Author(s): Rotstein I, Salehrabi R, Forrest JL
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Abstract This study assessed the opinion of oral health care professionals regarding the predictability of initial endodontic treatment, expected long-term outcome and the importance of placing a coronal coverage after completion of treatment. An eight-item questionnaire was distributed among oral health care professionals. There were 49\% of participants who responded that the expected retention rate of teeth 5 to 10 yr after endodontic treatment was more than 90\%, whereas 44\% responded that such retention rate was between 70 to 80\%. The majority of the participants also responded that the need for additional treatment, such as retreatment, apical surgery or extraction, was expected to occur within the first 3 yr after endodontic treatment if initial treatment has failed. About 87\% of participants responded that placing coronal coverage after completion of endodontic treatment in premolars and molars was very important for long-term tooth retention and 92\% responded that overall, endodontic treatment was a predictable procedure with long-term tooth retention rate. Statistically significant associations were found between years of experience and expected rate of retention for both the total group of respondents (p < 0.001) and for general practitioners when examined separately (p < 0.002). Statistically significant associations were only found for general practitioners between years of experience and their responses regarding the need for additional treatment (p < 0.05) and overall predictability of endodontic treatment (p < 0.02). A trend was found between the professionals' years of experience and their opinion regarding the importance of coronal coverage. Of the group who had more than 20 yr of experience, about 87\% considered coronal coverage to be very important for long-term tooth retention. In conclusion, it appears that most clinicians participating in this study consider endodontic therapy to be a predictable procedure with long-term tooth retention rate. Their opinions also reflect the variations that currently exist in the literature regarding the reported outcome of endodontic treatment.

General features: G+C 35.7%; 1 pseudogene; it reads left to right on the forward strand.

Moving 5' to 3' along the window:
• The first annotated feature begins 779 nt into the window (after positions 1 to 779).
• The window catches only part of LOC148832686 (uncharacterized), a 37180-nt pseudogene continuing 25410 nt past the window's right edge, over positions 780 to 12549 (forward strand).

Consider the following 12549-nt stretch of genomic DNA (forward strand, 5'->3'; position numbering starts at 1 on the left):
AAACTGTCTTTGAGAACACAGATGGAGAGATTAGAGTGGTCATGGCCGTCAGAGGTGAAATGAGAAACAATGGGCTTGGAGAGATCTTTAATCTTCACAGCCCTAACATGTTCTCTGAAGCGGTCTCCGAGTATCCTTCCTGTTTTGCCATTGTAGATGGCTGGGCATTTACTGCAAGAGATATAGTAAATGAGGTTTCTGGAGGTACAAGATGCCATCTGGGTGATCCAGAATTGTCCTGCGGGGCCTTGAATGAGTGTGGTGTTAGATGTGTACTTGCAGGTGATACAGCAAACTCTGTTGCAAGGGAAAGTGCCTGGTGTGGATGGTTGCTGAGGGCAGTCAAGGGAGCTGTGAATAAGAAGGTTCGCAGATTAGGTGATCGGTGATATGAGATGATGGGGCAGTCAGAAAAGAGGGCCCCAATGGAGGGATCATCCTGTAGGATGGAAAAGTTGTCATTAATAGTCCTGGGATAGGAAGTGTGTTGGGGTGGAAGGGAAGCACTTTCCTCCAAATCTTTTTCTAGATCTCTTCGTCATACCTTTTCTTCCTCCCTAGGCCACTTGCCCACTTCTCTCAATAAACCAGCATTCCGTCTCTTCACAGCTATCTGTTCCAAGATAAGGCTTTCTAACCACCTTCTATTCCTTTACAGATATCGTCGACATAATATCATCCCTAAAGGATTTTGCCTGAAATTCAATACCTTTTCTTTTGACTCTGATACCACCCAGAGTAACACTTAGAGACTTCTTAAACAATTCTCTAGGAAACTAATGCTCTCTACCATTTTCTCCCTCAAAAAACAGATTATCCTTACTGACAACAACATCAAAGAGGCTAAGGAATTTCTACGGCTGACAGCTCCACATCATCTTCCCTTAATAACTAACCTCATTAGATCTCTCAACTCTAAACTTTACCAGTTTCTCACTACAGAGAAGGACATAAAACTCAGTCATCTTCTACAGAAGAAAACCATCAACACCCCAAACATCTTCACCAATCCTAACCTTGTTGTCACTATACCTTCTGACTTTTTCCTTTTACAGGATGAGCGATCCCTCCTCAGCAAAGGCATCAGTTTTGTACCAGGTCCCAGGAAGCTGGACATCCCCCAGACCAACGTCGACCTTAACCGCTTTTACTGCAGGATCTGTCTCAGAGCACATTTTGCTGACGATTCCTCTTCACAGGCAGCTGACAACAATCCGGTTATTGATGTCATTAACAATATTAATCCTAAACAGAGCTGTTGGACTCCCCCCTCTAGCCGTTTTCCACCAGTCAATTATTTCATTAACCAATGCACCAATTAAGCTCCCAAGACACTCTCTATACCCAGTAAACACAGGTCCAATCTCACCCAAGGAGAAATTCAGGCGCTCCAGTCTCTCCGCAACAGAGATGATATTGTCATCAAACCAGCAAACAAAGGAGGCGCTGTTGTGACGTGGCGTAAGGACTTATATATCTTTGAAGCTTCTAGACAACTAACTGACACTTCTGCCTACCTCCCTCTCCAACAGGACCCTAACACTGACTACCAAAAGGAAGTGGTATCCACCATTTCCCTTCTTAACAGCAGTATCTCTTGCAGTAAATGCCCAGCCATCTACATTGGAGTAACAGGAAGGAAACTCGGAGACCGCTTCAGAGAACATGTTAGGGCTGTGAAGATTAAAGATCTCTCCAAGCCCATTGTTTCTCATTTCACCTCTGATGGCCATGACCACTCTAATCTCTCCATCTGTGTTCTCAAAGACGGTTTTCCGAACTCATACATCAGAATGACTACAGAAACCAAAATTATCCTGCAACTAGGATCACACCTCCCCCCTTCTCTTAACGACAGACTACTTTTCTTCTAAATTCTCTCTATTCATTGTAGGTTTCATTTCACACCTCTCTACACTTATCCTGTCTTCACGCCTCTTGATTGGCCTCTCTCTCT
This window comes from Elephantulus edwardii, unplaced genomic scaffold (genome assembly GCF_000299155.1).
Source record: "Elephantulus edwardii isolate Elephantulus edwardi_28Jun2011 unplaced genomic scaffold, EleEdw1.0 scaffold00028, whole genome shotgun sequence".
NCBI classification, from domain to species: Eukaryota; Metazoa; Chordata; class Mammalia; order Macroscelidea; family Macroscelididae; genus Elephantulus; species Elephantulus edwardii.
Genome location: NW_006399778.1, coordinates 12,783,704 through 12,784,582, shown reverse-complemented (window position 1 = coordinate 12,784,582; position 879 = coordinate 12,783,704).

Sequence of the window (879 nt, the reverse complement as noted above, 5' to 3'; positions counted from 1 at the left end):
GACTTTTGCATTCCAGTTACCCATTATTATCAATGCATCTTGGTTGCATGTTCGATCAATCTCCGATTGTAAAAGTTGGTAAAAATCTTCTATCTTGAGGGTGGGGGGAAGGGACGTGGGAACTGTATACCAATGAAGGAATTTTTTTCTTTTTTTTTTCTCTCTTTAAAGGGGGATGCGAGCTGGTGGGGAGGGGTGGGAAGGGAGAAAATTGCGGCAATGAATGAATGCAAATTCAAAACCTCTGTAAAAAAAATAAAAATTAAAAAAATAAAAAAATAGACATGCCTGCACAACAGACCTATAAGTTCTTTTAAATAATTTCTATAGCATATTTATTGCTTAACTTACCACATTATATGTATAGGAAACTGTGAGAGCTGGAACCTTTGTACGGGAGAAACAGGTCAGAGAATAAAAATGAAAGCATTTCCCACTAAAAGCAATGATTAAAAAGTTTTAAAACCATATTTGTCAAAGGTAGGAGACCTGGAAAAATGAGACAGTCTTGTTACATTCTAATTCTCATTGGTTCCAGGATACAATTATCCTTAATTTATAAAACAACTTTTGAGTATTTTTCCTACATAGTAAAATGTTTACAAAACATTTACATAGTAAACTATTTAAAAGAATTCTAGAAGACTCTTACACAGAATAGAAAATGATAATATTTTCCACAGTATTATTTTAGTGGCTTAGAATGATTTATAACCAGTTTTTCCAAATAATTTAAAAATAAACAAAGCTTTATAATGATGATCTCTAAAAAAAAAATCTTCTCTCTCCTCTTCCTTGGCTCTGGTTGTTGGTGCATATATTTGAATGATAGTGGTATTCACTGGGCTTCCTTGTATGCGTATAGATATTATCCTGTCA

This article was published in J Endod
and referenced in Advanced Techniques in Biology & Medicine